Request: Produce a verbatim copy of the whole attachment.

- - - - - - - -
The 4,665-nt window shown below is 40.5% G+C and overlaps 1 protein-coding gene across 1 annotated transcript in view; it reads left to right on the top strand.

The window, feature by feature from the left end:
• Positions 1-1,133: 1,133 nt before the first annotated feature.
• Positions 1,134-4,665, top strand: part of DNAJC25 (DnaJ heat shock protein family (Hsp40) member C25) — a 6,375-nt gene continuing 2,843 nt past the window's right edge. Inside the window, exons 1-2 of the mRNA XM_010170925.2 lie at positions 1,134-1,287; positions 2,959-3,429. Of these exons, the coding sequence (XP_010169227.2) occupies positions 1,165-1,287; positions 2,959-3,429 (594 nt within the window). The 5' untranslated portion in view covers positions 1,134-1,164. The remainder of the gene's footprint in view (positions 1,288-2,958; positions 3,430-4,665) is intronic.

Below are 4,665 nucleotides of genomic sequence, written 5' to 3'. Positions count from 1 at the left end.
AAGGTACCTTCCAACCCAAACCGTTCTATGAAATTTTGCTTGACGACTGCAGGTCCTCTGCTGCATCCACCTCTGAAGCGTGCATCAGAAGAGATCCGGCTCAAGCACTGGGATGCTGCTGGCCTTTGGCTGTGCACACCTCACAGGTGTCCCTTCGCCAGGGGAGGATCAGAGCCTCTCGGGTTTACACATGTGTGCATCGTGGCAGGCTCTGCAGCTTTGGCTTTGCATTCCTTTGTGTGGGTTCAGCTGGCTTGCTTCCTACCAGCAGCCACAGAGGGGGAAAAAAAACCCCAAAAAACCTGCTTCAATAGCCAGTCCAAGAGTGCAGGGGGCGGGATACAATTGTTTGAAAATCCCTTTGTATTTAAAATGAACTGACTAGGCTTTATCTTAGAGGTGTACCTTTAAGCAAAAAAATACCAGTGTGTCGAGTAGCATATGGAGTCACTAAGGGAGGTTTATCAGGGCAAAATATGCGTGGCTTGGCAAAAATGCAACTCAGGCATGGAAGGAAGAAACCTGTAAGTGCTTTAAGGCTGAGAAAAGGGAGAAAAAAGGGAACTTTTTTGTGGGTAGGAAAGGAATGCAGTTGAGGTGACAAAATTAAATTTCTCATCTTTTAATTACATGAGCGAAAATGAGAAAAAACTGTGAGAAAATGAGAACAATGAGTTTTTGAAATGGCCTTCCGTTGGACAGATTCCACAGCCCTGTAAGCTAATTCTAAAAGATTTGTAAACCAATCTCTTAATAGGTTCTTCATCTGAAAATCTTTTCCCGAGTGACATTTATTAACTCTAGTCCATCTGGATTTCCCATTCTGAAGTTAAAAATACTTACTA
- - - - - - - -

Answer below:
The 4,665-nt window shown below is 40.5% G+C and overlaps 1 protein-coding gene across 1 annotated transcript in view; it reads left to right on the top strand.

The window, feature by feature from the left end:
• Positions 1-1,133: 1,133 nt before the first annotated feature.
• Positions 1,134-4,665, top strand: part of DNAJC25 (DnaJ heat shock protein family (Hsp40) member C25) — a 6,375-nt gene continuing 2,843 nt past the window's right edge. Inside the window, exons 1-2 of the mRNA XM_010170925.2 lie at positions 1,134-1,287; positions 2,959-3,429. Of these exons, the coding sequence (XP_010169227.2) occupies positions 1,165-1,287; positions 2,959-3,429 (594 nt within the window). The 5' untranslated portion in view covers positions 1,134-1,164. The remainder of the gene's footprint in view (positions 1,288-2,958; positions 3,430-4,665) is intronic.

Below are 4,665 nucleotides of genomic sequence, written 5' to 3'. Positions count from 1 at the left end.
AAGGTACCTTCCAACCCAAACCGTTCTATGAAATTTTGCTTGACGACTGCAGGTCCTCTGCTGCATCCACCTCTGAAGCGTGCATCAGAAGAGATCCGGCTCAAGCACTGGGATGCTGCTGGCCTTTGGCTGTGCACACCTCACAGGTGTCCCTTCGCCAGGGGAGGATCAGAGCCTCTCGGGTTTACACATGTGTGCATCGTGGCAGGCTCTGCAGCTTTGGCTTTGCATTCCTTTGTGTGGGTTCAGCTGGCTTGCTTCCTACCAGCAGCCACAGAGGGGGAAAAAAAACCCCAAAAAACCTGCTTCAATAGCCAGTCCAAGAGTGCAGGGGGCGGGATACAATTGTTTGAAAATCCCTTTGTATTTAAAATGAACTGACTAGGCTTTATCTTAGAGGTGTACCTTTAAGCAAAAAAATACCAGTGTGTCGAGTAGCATATGGAGTCACTAAGGGAGGTTTATCAGGGCAAAATATGCGTGGCTTGGCAAAAATGCAACTCAGGCATGGAAGGAAGAAACCTGTAAGTGCTTTAAGGCTGAGAAAAGGGAGAAAAAAGGGAACTTTTTTGTGGGTAGGAAAGGAATGCAGTTGAGGTGACAAAATTAAATTTCTCATCTTTTAATTACATGAGCGAAAATGAGAAAAAACTGTGAGAAAATGAGAACAATGAGTTTTTGAAATGGCCTTCCGTTGGACAGATTCCACAGCCCTGTAAGCTAATTCTAAAAGATTTGTAAACCAATCTCTTAATAGGTTCTTCATCTGAAAATCTTTTCCCGAGTGACATTTATTAACTCTAGTCCATCTGGATTTCCCATTCTGAAGTTAAAAATACTTACTA